Throughout the years and through the various highs and lows of economic climate, Sonny remained passionate about ski-boating, but because of his engineering business he usually only fished at weekends. He was well known in the timber and sugar industry for his engineering ingenuity and held a number of patents pertaining to heavy-duty equipment, i.e. cranes and trailers. After the floods in 1959, the sugar industry took a downward turn because of a cut back in sugar production. Sonny had no alternative but to start commercially fishing during the slump. He eventually had three ski-boats operating from below the house. One particularly good day, three boats came in with their small hatches filled to the brim with various types of deep-sea fish a total of 700 lbs.

After a few years, Sonny resumed engineering, but the sea faring tales never ceased as he still fished on 'good days' and at weekends.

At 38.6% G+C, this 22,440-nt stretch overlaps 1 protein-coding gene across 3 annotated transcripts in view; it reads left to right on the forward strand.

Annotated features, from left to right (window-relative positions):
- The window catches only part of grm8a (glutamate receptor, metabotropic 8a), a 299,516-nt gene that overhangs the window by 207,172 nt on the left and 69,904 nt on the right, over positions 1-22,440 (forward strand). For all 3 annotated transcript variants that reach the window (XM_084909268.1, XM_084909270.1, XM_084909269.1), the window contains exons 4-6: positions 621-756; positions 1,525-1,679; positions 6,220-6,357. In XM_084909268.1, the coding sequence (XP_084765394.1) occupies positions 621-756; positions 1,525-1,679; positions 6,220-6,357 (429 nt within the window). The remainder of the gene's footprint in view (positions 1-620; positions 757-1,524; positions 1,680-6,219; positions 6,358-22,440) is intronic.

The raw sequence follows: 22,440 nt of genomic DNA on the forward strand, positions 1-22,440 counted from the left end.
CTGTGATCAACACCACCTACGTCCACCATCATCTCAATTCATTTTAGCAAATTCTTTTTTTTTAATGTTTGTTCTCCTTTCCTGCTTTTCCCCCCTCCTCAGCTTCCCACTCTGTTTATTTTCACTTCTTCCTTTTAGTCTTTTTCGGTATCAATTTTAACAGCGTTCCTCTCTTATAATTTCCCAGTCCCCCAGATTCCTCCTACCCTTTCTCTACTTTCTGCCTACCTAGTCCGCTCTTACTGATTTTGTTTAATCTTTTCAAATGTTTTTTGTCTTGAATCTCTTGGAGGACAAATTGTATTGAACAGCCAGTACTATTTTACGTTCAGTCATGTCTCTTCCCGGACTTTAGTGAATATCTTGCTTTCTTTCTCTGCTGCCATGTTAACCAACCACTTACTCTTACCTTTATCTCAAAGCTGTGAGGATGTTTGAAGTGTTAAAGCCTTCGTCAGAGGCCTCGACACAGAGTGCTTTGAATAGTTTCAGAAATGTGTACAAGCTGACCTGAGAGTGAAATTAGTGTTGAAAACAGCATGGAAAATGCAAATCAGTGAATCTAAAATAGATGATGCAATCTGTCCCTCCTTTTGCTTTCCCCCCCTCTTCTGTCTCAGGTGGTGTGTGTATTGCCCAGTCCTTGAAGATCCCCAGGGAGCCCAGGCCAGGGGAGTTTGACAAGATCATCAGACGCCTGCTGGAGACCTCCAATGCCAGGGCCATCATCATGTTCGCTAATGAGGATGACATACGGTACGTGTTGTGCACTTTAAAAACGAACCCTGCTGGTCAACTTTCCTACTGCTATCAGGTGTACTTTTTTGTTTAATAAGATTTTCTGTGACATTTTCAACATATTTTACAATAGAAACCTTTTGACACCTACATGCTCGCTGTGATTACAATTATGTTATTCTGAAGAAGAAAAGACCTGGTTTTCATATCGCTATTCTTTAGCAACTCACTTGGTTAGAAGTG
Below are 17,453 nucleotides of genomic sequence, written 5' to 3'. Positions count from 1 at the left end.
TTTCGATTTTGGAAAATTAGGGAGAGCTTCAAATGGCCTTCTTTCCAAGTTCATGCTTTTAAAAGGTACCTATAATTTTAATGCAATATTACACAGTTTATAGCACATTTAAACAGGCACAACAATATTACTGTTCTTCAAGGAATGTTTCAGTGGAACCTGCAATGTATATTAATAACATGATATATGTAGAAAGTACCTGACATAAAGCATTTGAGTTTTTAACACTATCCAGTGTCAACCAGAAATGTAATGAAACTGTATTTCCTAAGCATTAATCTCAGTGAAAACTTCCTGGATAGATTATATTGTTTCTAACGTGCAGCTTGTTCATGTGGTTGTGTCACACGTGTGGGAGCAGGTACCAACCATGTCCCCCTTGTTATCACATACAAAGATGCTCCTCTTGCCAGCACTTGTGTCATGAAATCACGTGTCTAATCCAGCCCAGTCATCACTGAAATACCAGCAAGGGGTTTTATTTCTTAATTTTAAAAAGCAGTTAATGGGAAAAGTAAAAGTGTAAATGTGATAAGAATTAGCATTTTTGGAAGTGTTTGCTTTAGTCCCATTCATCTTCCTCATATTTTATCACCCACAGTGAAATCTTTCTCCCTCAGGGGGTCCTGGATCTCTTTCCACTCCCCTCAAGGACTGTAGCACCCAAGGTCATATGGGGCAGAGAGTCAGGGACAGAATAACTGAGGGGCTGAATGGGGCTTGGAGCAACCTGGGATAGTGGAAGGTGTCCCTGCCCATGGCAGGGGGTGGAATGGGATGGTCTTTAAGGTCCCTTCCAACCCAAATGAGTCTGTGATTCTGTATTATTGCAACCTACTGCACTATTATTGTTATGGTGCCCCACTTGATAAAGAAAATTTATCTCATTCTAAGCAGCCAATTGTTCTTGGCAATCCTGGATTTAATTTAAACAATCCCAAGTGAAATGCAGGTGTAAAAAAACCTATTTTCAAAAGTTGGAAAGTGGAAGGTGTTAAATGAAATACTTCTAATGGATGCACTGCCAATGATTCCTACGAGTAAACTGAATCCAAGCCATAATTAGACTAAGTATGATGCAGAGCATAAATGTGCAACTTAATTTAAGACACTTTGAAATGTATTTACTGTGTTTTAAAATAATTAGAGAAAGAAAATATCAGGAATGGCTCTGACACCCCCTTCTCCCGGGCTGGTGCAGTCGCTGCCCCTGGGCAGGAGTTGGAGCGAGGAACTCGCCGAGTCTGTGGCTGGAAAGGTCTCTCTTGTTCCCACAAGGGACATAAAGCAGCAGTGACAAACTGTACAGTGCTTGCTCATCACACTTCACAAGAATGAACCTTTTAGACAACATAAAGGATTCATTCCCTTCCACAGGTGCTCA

On looking back, the highlight of his fishing days had to have been when he hooked a Black Marlin off Shelly Beach. It was the early 60's. Sonny and one of his fishermen had launch bright and early. It was one of those 'millpond' days and Sonny had a feeling it was going to be a good day out. Back on the beach the family waited for Sonny to return but, as midday grew into the afternoon there was still no sign of the ski-boat appearing, Del (Sonny's wife) began to grow concerned and anxiously scanned the sea, north and south, hoping to see some sign that Sonny was on his way home. The wind had picked up slightly and so had the surf. Finally towards late afternoon, to the relief of those who were waiting on the beach, they saw the little boat in the far off distance 'hopping and bopping' along the direction of the south. I seemed to be labouring and progress was slow.

As the boat neared and took up position for the run in, the surf seemed to flatten out, and it was then that the onlookers caught a glimpse of something large and darkish secured alongside the boat. The ride in was heavy and slow and still the surf remained flat, as if a hand stilled the water. Finally, as the boat reached the shore, the catch of a lifetime was revealed - a 180 lb Black Marlin. Hooked off Shelly Beach, this beauty fought for five hours and was finally landed off Ramsgate.